Mills & Reeve LLP - True Picture

You better believe Mills & Reeve will keep growing its regional bases, putting its faith in public as well as private sector work.

Mills & Achieve



We’re ahead of schedule,” beams training principal Caroline Dean. “We were half way through our five-year plan when we passed the £100 million revenue mark.” The firm’s 2017 merger with London's Maxwell Winward went a long way in helping it crash through its stated goal of hitting the nine-figure revenue mark by 2020. The merger also boosted the size of the firm's smaller London office (which doesn't take trainees). However, trainees stressed that “we are very focused on growing and building our regional offices, like Birmingham, Manchester and Leeds.” M&R has also grown by taking on the odd lateral partner, with recent additions coming from Eversheds Sutherland and Withers.

Another part of this East Anglian-born firm's strategy is a focus on key sectors, of which there are a rather daunting 14, ranging from mid-market commercial and real estate to education and healthcare (two areas the firm is particularly known for). The (semi-)public sector has always been a strength for the firm, as can be seen from its national Chambers UK rankings for education, healthcare, public law and public procurement.

It's worth stressing the quality of the firm in a number of regions. First things first, Mills & Reeve is almost peerless in East Anglia. Next: wherever there's a Mills & Reeve office, its private wealth lawyers treat the region's lucky and loaded individuals to one of the best  practices available in their locale. Then there are a ton more Chambers UK rankings across various locations for areas including litigation, professional negligence, real estate, family law, and banking and finance. M&R is also considered a national leader outside London by Chambers UK for corporate M&A, employment and IP. Caroline Dean further highlights charities and sports as “emerging sectors that aren’t new for us, but where we’re seeing new opportunities because they’re growing.”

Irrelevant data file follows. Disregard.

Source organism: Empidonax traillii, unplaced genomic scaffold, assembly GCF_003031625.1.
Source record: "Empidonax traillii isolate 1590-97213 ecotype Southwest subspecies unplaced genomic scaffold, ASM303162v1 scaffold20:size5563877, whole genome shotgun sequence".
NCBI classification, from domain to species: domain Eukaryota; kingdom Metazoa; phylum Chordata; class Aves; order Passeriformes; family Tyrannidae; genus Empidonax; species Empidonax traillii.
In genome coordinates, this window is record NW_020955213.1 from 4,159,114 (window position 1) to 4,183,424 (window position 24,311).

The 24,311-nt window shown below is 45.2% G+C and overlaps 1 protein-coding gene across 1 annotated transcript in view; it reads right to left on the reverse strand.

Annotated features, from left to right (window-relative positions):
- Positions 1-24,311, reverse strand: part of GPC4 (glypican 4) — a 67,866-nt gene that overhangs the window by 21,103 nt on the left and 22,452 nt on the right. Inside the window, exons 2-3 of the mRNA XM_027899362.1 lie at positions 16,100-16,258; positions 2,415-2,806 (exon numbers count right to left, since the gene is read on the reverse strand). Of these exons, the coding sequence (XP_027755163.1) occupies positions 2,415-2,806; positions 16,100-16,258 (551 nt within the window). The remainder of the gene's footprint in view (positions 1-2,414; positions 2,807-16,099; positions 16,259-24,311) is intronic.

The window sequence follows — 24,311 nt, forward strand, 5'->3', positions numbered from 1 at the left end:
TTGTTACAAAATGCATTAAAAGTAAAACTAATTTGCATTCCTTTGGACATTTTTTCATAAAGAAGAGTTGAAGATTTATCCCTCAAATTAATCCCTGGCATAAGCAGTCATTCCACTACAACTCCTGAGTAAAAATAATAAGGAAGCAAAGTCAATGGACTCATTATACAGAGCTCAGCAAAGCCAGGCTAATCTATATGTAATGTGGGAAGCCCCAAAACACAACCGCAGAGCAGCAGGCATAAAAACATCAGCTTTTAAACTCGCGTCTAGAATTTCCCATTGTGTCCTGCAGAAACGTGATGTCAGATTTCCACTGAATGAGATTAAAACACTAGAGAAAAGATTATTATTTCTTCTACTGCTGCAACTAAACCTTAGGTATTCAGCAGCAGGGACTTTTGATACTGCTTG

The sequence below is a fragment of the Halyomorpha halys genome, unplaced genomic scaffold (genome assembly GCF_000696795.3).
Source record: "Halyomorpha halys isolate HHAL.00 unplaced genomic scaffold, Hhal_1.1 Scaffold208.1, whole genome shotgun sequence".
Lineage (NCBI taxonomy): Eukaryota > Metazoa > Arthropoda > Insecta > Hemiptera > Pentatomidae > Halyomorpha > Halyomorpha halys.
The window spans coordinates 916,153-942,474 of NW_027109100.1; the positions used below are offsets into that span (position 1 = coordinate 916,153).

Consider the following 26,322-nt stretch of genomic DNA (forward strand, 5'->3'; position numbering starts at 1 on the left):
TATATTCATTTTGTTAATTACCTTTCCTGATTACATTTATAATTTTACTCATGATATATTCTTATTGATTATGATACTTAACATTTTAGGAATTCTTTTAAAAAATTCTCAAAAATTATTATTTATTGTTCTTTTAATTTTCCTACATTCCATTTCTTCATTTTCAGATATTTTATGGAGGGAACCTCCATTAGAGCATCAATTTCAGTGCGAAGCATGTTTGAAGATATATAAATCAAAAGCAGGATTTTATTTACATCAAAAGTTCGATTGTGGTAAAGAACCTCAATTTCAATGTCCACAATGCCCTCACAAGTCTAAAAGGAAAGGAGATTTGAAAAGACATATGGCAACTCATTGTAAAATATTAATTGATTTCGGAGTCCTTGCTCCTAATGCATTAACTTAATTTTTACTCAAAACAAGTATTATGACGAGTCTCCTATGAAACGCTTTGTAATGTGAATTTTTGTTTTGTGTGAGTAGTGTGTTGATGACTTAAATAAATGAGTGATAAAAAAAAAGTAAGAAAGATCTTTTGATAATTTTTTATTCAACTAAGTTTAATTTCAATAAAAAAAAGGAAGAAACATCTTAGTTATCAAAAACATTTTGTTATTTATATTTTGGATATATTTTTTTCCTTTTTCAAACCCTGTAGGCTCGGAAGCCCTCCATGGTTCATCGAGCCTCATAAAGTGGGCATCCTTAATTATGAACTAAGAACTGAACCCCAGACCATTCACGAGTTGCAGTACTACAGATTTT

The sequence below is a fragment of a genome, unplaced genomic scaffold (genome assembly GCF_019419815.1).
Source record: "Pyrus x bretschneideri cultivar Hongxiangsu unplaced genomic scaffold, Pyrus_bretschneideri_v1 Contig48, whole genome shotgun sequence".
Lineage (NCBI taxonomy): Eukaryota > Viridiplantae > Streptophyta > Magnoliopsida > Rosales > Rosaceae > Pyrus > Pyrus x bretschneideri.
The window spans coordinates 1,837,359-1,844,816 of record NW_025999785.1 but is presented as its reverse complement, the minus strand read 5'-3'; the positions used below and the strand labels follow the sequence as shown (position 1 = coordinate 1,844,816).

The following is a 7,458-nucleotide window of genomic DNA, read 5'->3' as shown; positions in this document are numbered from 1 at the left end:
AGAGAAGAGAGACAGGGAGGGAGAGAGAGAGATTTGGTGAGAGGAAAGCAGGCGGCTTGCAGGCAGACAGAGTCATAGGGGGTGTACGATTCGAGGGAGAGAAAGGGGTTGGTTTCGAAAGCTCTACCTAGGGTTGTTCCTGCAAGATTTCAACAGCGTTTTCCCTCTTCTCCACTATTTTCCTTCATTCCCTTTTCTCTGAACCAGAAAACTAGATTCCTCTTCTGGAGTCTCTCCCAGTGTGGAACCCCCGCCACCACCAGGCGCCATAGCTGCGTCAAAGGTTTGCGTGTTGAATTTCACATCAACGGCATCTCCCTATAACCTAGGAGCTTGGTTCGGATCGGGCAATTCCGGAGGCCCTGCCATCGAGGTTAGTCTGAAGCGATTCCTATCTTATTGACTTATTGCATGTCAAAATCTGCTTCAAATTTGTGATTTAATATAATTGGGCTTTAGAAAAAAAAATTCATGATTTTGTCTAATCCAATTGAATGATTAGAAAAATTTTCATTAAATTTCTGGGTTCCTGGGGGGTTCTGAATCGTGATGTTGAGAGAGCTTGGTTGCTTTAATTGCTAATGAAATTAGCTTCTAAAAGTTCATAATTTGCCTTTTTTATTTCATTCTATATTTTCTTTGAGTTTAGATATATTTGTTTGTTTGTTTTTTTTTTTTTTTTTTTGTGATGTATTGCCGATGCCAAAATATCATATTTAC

“What stood out was the presence of more niche areas.”

This variety of work is what attracts many trainees to the firm. Our interviewees said that “what stood out was the presence of more niche areas like sports, education and charities, alongside mainstream areas such as corporate and commercial.” Trainees' exposure to different areas is helped along by the six-seat training contract, which one source felt “provides you with the opportunity to figure out what kind of lawyer you want to be.” Despite shorter seats, many agreed that M&R has “a good reputation for training and for letting trainees get involved in real work, not just grunt work” – more on that later.

Training contracts are currently on offer in Cambridge, Norwich, Birmingham and Manchester. At the time of our calls there were 18 trainees in Cambridge, eight in Norwich, nine in Birmingham and five in Manchester. Trainees can also do seats in London and Leeds, though at the time of research neither office was taking permanent trainees. Word on the street is that the Leeds office may start taking on its own trainees in the near future, but no decision's been made on this yet.

Back to school



As mentioned, Mills & Reeve has a six-seat structure rather than the traditional four seats. As a result, “you have that ‘first day of school’ feeling every four months, but it’s worth it because I’ve had the chance to try lots of areas.” Previously, trainees were given their first seat without a say, but first-years reported that things have changed: “Before I started I got asked to send through a list of four or five preferences that I might be interested in.” Second-years’ preferences take priority, but with the added option of doing a seat in another office, most manage to get their preferences the majority of the time. Trainees appreciated that if you do move locations “the firm will cover the cost of rent in the new city” and additional costs that come with moving.